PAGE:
Amyloid-Fibrinogen Aggregates (“Microclots”) Predict Risks of Disseminated Intravascular Coagulation and Mortality.

Publication date: Mar 20, 2024

Microclots have been associated with various conditions, including post-acute sequelae of SARS-CoV-2 infection. They have been postulated to be amyloid-fibrin(ogen) aggregates, but their role as a prognostic biomarker remains unclear. To examine for their possible clinical utility, blood samples were collected for the first 96 hours from critically ill patients (n=104) admitted to the intensive care unit (ICU). Detection was by staining platelet-poor plasma samples with Thioflavin T and visualized by fluorescent microscopy. Image J software was trained to identify and quantify microclots, which were detected in 44 [42. 3%] patients on ICU admission but not in the remaining 60 [57. 7%] or in 20 healthy controls [0. 0%]. Microclots on admission to ICU were associated with a primary diagnosis of sepsis (microclots present in sepsis=23/44 [52. 3%] vs microclots absent in sepsis=19/60 [31. 7%], P=0. 044). Multicolour immunofluorescence demonstrated that microclots consisted of amyloid-fibrinogen aggregates, which was supported by proteomic analysis. Patients with either a high number or larger-sized microclots had a higher likelihood of developing disseminated intravascular coagulation (DIC) (OR=51. 4 [95% CI=6. 3-6721. 1], P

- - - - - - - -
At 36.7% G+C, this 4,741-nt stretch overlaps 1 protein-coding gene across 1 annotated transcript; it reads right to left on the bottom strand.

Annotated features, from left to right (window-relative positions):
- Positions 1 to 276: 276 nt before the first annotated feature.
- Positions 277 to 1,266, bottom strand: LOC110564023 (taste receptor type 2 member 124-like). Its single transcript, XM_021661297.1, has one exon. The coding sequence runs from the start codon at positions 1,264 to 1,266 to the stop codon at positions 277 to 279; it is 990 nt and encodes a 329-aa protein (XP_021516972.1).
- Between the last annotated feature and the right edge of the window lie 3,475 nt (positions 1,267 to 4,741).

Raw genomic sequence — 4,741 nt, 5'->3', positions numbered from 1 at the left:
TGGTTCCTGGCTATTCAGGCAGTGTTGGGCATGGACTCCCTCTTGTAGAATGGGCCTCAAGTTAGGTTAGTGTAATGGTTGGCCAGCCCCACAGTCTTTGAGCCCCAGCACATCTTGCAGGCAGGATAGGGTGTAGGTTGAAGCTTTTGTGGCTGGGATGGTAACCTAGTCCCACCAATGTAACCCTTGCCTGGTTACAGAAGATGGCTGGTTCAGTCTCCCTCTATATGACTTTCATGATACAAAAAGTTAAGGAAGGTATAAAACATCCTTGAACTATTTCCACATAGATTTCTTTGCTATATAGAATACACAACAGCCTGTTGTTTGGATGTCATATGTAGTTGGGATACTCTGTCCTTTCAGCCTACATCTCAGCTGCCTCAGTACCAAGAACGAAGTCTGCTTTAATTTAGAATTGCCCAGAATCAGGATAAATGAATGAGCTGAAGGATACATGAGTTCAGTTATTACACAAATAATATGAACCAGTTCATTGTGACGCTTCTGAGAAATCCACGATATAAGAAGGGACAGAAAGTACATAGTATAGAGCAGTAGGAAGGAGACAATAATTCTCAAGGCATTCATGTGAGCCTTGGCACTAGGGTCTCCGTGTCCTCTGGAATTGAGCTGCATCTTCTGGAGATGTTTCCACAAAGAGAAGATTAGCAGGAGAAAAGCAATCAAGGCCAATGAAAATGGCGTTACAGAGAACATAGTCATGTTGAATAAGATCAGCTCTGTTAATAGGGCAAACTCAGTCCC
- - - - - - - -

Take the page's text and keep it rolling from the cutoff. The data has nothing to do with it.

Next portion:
Concepts Keywords
Amyloid Admission
Blood Aggregates
Hours Amyloid
Immunofluorescence Blood
Poor Coagulation


Type Source Name
drug DRUGBANK Fibrinogen Human
disease MESH Disseminated Intravascular Coagulation
disease MESH post-acute sequelae of SARS-CoV-2 infection
drug DRUGBANK Estrone sulfate
disease IDO blood
disease MESH critically ill
disease MESH sepsis
drug DRUGBANK Dacarbazine

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